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December 15, 2020

Working tirelessly to keep first responders and the community safe

Johnson County Community College is proud of its many EMT and Paramedic program graduates employed by Johnson County MED-ACT, serving as area first responders. These local heroes have faced tough challenges this year — including the COVID-19 pandemic and a global shortage of personal protective equipment (PPE) — while continuing to respond swiftly and skillfully to area medical emergencies.

Johnson County MED-ACT’s service area has over 560,000 residents in 18 cities. During “normal times,” MED-ACT responds to more than 40,000 calls a year. But due to the coronavirus, 2020 statistics will likely be much higher.

Its workforce of more than 150 employees includes 9-1-1 dispatchers, paramedics, officers, administrators and support staff.

Well-Trained to Serve and Lead

JCCC graduate Brad Mason, Deputy Chief with Johnson County MED-ACT – Emergency Medical Services, credits JCCC in preparing him for his current role.   

“Being a paramedic is absolutely essential to serve in nearly any capacity in an advanced life support emergency medical services system,” Mason said. “My education at JCCC established the foundation for me to serve in a variety of capacities in my organization.”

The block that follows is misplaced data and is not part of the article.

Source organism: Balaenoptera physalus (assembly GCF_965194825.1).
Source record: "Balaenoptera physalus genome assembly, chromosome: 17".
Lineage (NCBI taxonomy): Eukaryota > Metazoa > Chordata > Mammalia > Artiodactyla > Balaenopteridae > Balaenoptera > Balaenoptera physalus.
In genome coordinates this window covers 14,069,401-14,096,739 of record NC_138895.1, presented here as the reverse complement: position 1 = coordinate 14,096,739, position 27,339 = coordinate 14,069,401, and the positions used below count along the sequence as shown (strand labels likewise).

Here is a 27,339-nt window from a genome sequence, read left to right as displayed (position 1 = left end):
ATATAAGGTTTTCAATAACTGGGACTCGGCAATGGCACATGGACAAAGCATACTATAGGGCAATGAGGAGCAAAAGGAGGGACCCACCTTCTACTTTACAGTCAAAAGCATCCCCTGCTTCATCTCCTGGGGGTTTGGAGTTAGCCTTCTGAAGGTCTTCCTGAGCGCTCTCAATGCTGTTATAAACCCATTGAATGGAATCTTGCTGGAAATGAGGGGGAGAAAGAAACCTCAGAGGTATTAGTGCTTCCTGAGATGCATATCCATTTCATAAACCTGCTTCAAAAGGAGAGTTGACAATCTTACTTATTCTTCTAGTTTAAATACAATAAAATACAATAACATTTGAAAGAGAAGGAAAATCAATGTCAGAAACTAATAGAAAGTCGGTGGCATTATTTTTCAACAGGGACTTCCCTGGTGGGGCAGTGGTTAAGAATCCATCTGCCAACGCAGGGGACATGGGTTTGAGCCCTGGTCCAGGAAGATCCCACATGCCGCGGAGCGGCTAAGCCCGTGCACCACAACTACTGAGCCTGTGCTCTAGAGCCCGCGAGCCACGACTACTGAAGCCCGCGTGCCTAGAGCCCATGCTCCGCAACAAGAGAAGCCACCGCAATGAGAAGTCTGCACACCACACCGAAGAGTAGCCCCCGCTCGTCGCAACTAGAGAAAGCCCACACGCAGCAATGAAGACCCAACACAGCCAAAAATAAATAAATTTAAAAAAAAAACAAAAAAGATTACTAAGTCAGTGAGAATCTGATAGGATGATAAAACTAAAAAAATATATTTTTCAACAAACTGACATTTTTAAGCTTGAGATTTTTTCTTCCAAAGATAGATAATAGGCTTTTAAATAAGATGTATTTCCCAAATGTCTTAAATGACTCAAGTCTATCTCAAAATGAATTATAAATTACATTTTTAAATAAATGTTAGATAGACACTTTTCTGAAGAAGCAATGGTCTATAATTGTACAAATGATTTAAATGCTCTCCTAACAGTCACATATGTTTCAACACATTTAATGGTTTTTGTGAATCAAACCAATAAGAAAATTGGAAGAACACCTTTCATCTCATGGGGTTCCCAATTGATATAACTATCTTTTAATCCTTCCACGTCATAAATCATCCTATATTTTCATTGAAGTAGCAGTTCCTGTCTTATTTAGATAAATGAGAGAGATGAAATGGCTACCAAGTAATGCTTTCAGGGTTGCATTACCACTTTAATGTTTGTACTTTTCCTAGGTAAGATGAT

“The quality of education at JCCC is second to none,” he added.

Going Above and Beyond

Mason has taken on additional responsibilities during the pandemic, which include serving as Operations Section Chief of the Johnson County Emergency Operations Center (EOC).

One of the biggest obstacles he faced early on was the dangerously low levels of PPE available, not just in Johnson County but everywhere.

“The greatest challenge I faced was the acquisition and distribution of PPE for first responders, hospitals and senior living facilities countywide,” Mason said. He and his staff have been tasked with supporting about 200 organizations with PPE.

Mason takes pride in the way many different governmental departments have united in response to the coronavirus.

“One of the best things to happen during the pandemic is the system we have created to support the PPE mission,” he said. “Numerous Johnson County Government departments have come together in support of the acquisition, warehousing, data surveys and distribution of PPE.”

Departments collaborating include Emergency Management, Facilities Management, Corrections, Transit and MED-ACT. 

Risky Business

Mason praised the MED-ACT paramedics and officers as some of the best things to come out of the pandemic. “Their dedication to serve the community, their resolve and their resiliency during these challenging times is nothing short of incredible,” he said.

He explained that they respond to, treat and transport numerous patients suffering from COVID-19 infections daily. “The manner in which they go about providing care in such risky circumstances, while ensuring the safety of their patients and co-workers, is inspiring,” he said. “We love our paramedics!”